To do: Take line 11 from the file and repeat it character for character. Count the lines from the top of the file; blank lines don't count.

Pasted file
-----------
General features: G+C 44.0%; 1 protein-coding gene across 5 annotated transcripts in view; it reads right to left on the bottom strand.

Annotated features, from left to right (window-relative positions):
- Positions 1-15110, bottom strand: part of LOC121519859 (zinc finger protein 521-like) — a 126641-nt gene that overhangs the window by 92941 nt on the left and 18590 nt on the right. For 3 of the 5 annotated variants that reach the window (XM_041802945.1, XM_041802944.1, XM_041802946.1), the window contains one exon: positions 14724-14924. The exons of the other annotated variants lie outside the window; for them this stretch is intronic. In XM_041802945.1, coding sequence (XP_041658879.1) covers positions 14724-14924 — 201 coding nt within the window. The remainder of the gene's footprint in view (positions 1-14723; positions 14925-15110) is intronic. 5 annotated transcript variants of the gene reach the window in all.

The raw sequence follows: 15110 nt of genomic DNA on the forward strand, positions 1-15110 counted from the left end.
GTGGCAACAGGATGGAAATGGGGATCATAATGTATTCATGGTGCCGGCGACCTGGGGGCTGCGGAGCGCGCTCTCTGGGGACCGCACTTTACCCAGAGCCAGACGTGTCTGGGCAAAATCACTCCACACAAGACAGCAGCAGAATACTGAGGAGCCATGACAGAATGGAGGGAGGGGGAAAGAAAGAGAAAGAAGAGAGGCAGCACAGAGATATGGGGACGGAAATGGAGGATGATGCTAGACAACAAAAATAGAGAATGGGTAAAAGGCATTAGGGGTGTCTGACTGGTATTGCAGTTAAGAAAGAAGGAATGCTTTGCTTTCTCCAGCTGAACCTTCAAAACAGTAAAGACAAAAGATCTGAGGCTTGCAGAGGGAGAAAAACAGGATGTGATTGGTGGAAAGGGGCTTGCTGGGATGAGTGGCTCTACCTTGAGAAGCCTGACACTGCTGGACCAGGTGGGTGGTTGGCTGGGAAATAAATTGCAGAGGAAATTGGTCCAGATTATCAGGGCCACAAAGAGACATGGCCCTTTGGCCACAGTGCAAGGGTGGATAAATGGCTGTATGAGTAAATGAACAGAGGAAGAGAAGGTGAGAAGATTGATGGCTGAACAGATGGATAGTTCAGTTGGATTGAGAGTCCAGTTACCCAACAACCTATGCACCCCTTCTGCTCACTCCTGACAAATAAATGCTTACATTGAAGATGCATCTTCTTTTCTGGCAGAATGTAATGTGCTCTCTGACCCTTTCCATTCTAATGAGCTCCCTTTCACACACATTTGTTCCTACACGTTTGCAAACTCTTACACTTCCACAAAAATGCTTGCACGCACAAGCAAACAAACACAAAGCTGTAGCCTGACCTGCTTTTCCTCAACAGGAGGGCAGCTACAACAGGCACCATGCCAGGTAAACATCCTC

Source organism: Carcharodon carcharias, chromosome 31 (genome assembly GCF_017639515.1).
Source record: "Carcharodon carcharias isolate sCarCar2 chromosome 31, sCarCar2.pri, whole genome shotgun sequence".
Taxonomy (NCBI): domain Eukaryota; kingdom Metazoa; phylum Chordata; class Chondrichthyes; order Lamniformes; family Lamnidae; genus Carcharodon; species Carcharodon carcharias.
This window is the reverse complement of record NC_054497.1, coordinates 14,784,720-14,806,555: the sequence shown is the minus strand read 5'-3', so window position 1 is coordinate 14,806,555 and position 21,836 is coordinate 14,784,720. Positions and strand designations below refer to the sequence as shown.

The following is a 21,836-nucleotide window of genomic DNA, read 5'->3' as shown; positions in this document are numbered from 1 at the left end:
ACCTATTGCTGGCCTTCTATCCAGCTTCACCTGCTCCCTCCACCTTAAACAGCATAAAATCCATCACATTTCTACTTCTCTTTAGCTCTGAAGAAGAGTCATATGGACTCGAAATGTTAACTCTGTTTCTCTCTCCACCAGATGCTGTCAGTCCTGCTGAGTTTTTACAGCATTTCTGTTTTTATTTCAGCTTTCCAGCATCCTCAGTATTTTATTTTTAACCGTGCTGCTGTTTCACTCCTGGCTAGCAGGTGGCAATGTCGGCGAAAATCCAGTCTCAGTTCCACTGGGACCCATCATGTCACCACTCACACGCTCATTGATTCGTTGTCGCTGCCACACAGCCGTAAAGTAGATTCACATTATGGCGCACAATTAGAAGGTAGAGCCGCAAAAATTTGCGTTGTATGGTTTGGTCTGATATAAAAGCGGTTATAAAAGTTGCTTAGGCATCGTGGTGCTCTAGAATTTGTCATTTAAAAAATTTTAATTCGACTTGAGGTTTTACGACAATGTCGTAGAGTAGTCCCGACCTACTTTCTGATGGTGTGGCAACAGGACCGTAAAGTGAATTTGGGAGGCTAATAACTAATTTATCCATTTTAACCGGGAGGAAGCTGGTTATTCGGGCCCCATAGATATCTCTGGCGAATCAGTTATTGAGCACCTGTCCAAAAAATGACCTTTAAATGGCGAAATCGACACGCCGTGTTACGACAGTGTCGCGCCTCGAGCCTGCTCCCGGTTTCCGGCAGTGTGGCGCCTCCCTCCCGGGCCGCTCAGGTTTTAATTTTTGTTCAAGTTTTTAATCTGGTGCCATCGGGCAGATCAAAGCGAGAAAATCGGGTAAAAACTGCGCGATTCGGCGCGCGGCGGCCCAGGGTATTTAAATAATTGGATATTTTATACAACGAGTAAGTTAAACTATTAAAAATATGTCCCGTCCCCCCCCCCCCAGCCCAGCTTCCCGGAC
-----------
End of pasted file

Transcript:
ACCTATTGCTGGCCTTCTATCCAGCTTCACCTGCTCCCTCCACCTTAAACAGCATAAAATCCATCACATTTCTACTTCTCTTTAGCTCTGAAGAAGAGTCATATGGACTCGAAATGTTAACTCTGTTTCTCTCTCCACCAGATGCTGTCAGTCCTGCTGAGTTTTTACAGCATTTCTGTTTTTATTTCAGCTTTCCAGCATCCTCAGTATTTTATTTTTAACCGTGCTGCTGTTTCACTCCTGGCTAGCAGGTGGCAATGTCGGCGAAAATCCAGTCTCAGTTCCACTGGGACCCATCATGTCACCACTCACACGCTCATTGATTCGTTGTCGCTGCCACACAGCCGTAAAGTAGATTCACATTATGGCGCACAATTAGAAGGTAGAGCCGCAAAAATTTGCGTTGTATGGTTTGGTCTGATATAAAAGCGGTTATAAAAGTTGCTTAGGCATCGTGGTGCTCTAGAATTTGTCATTTAAAAAATTTTAATTCGACTTGAGGTTTTACGACAATGTCGTAGAGTAGTCCCGACCTACTTTCTGATGGTGTGGCAACAGGACCGTAAAGTGAATTTGGGAGGCTAATAACTAATTTATCCATTTTAACCGGGAGGAAGCTGGTTATTCGGGCCCCATAGATATCTCTGGCGAATCAGTTATTGAGCACCTGTCCAAAAAATGACCTTTAAATGGCGAAATCGACACGCCGTGTTACGACAGTGTCGCGCCTCGAGCCTGCTCCCGGTTTCCGGCAGTGTGGCGCCTCCCTCCCGGGCCGCTCAGGTTTTAATTTTTGTTCAAGTTTTTAATCTGGTGCCATCGGGCAGATCAAAGCGAGAAAATCGGGTAAAAACTGCGCGATTCGGCGCGCGGCGGCCCAGGGTATTTAAATAATTGGATATTTTATACAACGAGTAAGTTAAACTATTAAAAATATGTCCCGTCCCCCCCCCCCCAGCCCAGCTTCCCGGAC